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Journal of Emergency Medical Services (JEMS), February 1981
Jeff J. Clawson, MD

Dispatch Priority Training: Strengthening the weak link

In the last ten years, the EMS response in this country has undergone an incredible evolution. Improvement has been the general trend, exemplified by the move from untrained mortuary services and first aid vehicles, to EMT ambulances, and finally ALS paramedic systems. Responders' expertise has been upgraded, and the fact that EMTs now receive hundreds of hours and paramedics over a thousand hours of intensive emergency training indicates the importance of such training in EMS. But at the center of this well-trained, specialized, and expensive EMS configuration÷deciding whether or not to respond, who responds, and how they respond, is the emergency dispatcher, who likely has not been given even a single hour of emergency medical instruction. For many years, emergency dispatchers have remained the weakest link in the EMS chain of response.

In November, 1976, the Department of Transportation developed a program for converting EMTs into dispatchers. However, this type of training program was applicable neither to the EMS in our area nor to many other systems of which we were aware. Most fire and law enforcement agencies operating EMT and paramedic services function with an established corps of dispatchers, many of whom have significant seniority and accrued benefits. This is the case in our system, and thus replacement of these dispatchers with EMTs or paramedics is neither economically nor occupationally feasible.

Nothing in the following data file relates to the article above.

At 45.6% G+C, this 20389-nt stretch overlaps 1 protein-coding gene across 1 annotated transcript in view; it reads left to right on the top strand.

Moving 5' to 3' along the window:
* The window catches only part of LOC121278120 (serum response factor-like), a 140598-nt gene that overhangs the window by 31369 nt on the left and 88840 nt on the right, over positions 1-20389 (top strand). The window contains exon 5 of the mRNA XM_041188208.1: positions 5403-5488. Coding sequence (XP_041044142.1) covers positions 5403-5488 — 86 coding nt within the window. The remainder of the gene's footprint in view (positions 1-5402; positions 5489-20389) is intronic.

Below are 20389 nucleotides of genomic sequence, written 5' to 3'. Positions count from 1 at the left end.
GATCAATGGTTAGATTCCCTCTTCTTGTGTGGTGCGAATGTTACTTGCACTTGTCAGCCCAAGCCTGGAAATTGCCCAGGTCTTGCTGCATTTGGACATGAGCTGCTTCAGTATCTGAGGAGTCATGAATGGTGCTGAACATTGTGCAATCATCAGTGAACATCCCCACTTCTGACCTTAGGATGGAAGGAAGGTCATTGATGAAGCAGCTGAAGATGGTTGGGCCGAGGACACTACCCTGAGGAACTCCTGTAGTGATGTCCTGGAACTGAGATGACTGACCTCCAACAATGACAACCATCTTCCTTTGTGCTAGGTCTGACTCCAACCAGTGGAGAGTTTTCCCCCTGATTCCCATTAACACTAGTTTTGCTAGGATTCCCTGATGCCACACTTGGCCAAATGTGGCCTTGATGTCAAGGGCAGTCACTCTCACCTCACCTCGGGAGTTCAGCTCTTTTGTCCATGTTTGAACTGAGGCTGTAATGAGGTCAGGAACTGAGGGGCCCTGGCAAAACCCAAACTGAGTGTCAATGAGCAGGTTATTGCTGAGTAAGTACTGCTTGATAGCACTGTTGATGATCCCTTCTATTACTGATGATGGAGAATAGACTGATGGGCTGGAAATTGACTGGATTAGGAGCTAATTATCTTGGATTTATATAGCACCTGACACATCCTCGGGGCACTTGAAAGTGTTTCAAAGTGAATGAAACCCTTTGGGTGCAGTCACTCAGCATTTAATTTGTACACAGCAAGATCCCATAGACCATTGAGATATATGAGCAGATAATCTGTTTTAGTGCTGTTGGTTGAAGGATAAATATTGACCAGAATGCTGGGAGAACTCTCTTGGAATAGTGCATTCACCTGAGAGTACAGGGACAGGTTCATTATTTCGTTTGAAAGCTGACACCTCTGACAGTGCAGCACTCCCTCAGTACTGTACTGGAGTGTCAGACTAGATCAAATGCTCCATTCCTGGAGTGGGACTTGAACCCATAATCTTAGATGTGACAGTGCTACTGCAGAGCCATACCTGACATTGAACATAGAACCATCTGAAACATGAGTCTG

In addition to the problem, those few dispatchers who have completed EMT training courses lack the concurrent field experience necessary to make this classroom education relevant to dispatch application.

In order to upgrade the emergency medical expertise of the dispatcher the concept of the Emergency Medical Dispatch Priority Card system was developed. This reference system became the core of a 25-hour training course used to educate and certify dispatchers as EMDs (emergency medical dispatchers) throughout the state of Utah. The entire course was outlined in instructor teaching format and was elapsed-time referenced for accuracy in course scheduling.

Emergency Medical Dispatcher (EMD) Training Course

The 25-hour course consists first of a three-hour review of basic dispatch techniques, equipment, regulations and code. The role of the EMD is then explained and the Medical Dispatch Priority Card System introduced. At the system's core are the general concepts of key questions, pre-arrival instructions, and dispatch priorities (determinants and response). The "Four Commandments" of medical dispatch (age, chief complaint, status of consciousness and breathing) are reinforced as an absolute baseline of information obtained and relayed on every call.